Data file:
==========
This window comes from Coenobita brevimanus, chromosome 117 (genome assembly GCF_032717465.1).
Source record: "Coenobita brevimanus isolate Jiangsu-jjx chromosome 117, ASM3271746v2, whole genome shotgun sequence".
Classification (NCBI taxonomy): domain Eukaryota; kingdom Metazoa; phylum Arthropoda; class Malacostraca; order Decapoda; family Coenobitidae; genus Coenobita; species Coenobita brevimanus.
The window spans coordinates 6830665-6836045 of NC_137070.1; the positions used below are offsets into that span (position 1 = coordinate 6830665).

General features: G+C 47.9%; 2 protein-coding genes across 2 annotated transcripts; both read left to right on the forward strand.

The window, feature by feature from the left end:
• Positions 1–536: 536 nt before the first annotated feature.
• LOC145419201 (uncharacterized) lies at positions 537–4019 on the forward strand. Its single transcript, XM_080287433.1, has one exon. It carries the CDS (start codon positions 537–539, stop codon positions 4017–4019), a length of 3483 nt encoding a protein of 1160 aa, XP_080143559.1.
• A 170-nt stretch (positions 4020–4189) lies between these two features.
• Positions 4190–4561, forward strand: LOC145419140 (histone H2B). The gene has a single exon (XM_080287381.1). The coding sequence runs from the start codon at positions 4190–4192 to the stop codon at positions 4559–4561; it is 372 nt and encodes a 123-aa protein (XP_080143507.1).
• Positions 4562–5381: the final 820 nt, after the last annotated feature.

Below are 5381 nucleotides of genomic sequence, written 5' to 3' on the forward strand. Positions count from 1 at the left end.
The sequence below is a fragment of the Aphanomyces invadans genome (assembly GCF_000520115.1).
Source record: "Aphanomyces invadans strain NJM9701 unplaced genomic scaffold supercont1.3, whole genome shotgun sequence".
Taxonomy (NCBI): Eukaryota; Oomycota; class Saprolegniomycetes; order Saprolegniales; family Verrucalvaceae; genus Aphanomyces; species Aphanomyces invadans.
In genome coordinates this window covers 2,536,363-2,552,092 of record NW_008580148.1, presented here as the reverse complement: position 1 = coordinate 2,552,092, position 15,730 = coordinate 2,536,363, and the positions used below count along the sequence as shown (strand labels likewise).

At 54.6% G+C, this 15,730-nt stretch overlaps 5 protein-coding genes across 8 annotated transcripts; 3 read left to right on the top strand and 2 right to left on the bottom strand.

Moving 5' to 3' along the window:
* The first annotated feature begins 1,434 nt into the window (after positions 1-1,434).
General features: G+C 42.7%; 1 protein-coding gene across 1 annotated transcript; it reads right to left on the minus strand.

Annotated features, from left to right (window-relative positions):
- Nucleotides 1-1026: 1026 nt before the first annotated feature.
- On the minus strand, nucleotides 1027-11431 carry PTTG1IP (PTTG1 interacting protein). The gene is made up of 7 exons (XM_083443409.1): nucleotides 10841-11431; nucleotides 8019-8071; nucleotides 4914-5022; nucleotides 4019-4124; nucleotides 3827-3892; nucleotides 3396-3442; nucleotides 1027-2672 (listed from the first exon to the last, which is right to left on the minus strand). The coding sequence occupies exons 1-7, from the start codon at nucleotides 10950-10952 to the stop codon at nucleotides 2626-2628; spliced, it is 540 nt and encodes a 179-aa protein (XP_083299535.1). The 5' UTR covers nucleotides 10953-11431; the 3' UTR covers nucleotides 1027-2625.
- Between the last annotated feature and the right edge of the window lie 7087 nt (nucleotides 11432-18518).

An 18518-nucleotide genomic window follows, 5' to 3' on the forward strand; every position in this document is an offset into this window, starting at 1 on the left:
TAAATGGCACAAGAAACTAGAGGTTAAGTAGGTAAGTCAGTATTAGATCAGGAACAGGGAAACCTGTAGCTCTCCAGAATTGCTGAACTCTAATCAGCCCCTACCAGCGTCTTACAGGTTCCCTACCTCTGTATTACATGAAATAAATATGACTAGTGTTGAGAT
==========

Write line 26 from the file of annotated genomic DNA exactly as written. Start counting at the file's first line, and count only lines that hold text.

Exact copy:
TAAATGGCACAAGAAACTAGAGGTTAAGTAGGTAAGTCAGTATTAGATCAGGAACAGGGAAACCTGTAGCTCTCCAGAATTGCTGAACTCTAATCAGCCCCTACCAGCGTCTTACAGGTTCCCTACCTCTGTATTACATGAAATAAATATGACTAGTGTTGAGAT